Fracture risk in children with a forearm injury is associated with volumetric bone density and cortical area (by peripheral QCT) and areal bone density (by DXA)
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Children who sustain a forearm fracture when injured have lower bone density throughout their skeleton, and have a smaller cortical area and a lower strength index in their radius. Odds ratios per SD decrease in bone characteristics measured by peripheral quantitative computed tomography (pQCT) and dual-energy X-ray absorptiometry (DXA) were similar (1.28 to 1.41).
Forearm fractures are common in children. Bone strength is affected by bone mineral density (BMD) and bone geometry, including cross-sectional dimensions and distribution of mineral. Our objective was to identify bone characteristics that differed between children who sustained a forearm fracture compared to those who did not fracture when injured.
Children (5–16 years) with a forearm fracture (cases, n = 224) and injured controls without fracture (n = 200) were enrolled 28 ± 8 days following injury. Peripheral QCT scans of the radius (4% and 20% sites) were obtained to measure volumetric BMD (vBMD) of total, trabecular and cortical bone compartments, and bone geometry (area, cortical thickness, and strength strain index [SSI]). DXA scans (forearm, spine, and hip) were obtained to measure areal BMD (aBMD) and bone area. Receiver operating characteristic (ROC) analyses were used to assess screening performance of bone measurements.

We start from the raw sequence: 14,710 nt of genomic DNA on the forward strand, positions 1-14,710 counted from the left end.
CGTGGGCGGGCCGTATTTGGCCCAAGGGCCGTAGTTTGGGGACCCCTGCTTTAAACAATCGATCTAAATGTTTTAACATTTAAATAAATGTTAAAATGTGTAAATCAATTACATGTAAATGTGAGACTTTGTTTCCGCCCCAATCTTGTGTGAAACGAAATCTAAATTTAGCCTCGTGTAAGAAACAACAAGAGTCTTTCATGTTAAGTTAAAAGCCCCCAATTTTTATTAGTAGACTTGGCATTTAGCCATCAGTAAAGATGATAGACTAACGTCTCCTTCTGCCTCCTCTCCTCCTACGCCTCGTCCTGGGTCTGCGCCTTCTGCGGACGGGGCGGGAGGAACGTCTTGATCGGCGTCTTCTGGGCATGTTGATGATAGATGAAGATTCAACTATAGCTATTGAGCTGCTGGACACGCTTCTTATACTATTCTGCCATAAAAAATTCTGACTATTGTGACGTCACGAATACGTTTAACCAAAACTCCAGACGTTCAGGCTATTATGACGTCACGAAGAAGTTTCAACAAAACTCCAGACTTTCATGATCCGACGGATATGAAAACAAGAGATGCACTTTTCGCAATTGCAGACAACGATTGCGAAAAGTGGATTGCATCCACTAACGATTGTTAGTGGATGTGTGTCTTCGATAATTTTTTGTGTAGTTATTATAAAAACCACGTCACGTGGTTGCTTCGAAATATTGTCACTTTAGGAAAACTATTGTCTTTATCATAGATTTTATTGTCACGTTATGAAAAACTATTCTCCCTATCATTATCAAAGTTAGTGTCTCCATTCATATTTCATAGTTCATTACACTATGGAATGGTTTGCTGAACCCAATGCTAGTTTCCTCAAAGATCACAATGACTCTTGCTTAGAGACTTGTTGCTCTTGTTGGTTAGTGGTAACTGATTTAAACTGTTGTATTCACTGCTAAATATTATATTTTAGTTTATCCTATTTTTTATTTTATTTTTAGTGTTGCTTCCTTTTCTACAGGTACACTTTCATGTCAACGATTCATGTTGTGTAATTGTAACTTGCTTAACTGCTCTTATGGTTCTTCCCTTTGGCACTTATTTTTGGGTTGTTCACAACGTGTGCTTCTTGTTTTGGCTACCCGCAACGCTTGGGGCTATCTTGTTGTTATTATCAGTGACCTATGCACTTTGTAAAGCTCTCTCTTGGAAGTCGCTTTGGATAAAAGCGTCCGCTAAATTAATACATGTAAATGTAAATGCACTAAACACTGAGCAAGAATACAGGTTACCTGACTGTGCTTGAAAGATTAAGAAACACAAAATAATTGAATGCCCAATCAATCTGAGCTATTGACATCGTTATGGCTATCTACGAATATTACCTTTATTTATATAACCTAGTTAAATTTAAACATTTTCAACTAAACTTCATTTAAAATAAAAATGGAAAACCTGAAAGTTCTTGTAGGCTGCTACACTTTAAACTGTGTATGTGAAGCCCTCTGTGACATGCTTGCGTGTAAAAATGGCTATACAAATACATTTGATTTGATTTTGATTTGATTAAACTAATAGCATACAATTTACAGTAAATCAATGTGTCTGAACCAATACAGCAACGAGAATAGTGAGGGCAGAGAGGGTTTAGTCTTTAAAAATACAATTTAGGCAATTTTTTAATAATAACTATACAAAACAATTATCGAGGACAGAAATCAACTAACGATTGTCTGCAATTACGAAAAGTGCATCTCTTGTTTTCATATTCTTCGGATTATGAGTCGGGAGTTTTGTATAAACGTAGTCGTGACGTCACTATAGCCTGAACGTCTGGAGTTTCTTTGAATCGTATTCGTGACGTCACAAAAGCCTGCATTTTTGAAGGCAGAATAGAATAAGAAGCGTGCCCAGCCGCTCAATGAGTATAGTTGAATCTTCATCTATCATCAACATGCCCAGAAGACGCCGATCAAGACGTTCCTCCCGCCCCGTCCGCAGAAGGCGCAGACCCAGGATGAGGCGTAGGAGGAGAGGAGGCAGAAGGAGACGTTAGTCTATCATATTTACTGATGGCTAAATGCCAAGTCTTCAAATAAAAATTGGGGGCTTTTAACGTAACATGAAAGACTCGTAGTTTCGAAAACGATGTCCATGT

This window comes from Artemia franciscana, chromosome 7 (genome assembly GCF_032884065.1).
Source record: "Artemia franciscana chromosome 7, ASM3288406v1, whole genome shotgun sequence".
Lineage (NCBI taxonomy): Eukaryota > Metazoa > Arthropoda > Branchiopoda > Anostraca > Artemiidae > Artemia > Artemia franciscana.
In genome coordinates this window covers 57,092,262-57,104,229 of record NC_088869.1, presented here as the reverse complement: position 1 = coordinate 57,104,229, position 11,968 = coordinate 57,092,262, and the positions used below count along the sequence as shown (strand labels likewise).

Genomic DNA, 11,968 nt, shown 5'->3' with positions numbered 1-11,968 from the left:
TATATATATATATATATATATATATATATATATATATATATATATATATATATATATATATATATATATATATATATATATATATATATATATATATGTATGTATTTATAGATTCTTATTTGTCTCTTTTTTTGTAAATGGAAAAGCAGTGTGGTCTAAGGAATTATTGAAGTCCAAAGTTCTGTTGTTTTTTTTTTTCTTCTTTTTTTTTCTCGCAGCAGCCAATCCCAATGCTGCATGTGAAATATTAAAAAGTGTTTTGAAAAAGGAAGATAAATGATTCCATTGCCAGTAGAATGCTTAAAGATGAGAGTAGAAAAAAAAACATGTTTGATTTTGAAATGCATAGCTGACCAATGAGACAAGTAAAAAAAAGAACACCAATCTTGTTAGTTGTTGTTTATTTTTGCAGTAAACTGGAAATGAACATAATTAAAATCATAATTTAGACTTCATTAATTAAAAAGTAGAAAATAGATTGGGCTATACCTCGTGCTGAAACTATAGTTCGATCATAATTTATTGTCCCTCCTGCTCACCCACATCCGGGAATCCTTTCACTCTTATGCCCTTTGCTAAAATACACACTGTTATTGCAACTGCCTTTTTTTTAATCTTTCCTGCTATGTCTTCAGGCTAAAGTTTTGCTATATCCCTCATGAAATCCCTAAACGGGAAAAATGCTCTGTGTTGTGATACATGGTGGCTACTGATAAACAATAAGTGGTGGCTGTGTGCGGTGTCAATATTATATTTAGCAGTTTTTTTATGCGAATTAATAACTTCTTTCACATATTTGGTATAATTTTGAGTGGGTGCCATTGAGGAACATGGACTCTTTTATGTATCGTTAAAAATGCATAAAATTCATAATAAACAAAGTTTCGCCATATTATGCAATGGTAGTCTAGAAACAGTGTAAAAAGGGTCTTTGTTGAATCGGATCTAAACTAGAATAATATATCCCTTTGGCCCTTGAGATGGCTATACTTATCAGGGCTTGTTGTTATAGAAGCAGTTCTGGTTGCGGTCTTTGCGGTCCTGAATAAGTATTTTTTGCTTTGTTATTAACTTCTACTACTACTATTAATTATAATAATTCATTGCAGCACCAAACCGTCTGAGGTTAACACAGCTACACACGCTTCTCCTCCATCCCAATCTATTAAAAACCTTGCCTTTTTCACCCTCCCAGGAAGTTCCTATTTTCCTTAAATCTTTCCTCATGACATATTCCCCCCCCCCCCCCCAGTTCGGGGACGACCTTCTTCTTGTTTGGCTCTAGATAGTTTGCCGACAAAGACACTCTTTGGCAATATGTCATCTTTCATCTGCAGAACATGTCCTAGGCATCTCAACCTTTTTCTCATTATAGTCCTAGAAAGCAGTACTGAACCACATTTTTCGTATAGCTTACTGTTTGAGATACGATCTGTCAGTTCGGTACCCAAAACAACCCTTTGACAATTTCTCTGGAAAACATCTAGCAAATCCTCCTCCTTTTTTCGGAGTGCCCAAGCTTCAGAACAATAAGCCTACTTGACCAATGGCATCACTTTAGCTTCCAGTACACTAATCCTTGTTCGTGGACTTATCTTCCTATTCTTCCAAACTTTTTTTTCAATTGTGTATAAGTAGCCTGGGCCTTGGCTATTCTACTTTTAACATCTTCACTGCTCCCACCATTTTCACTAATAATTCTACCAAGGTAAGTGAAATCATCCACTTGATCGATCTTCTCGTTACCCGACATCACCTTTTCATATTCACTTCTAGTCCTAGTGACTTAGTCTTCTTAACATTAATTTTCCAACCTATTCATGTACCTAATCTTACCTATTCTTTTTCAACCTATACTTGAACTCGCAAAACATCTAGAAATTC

At the 4% pQCT site, total vBMD, but not trabecular vBMD or bone area, was lower (−3.4%; p = 0.02) in cases than controls. At the 20% site, cases had lower cortical vBMD (−0.9%), cortical area (−2.8%), and SSI (−4.6%) (p < 0.05). aBMD, but not bone area, at the 1/3 radius, spine, and hip were 2.7–3.3% lower for cases (p < 0.01). Odds ratios per 1 SD decrease in bone measures (1.28–1.41) and areas under the ROC curves (0.56–0.59) were similar for all bone measures.
Low vBMD, aBMD, cortical area, and SSI of the distal radius were associated with an increased fracture risk. Interventions to increase these characteristics are needed to help reduce forearm fracture occurrence.
KeywordsBone densitometry Epidemiology Fracture Orthopedics Pediatrics QCT
We would like to thank the subjects and their families who generously donated their time to participate in this study. We also would like to thank the staff responsible for data collection Donna Bianchi, Ashwini-Roy Chaudhury, Gemma Uetrecht and Caroline Wood.
Conflicts of interest
This project was supported by NIH grants AR47242 and RR08084, from the General Clinical Research Centers Program
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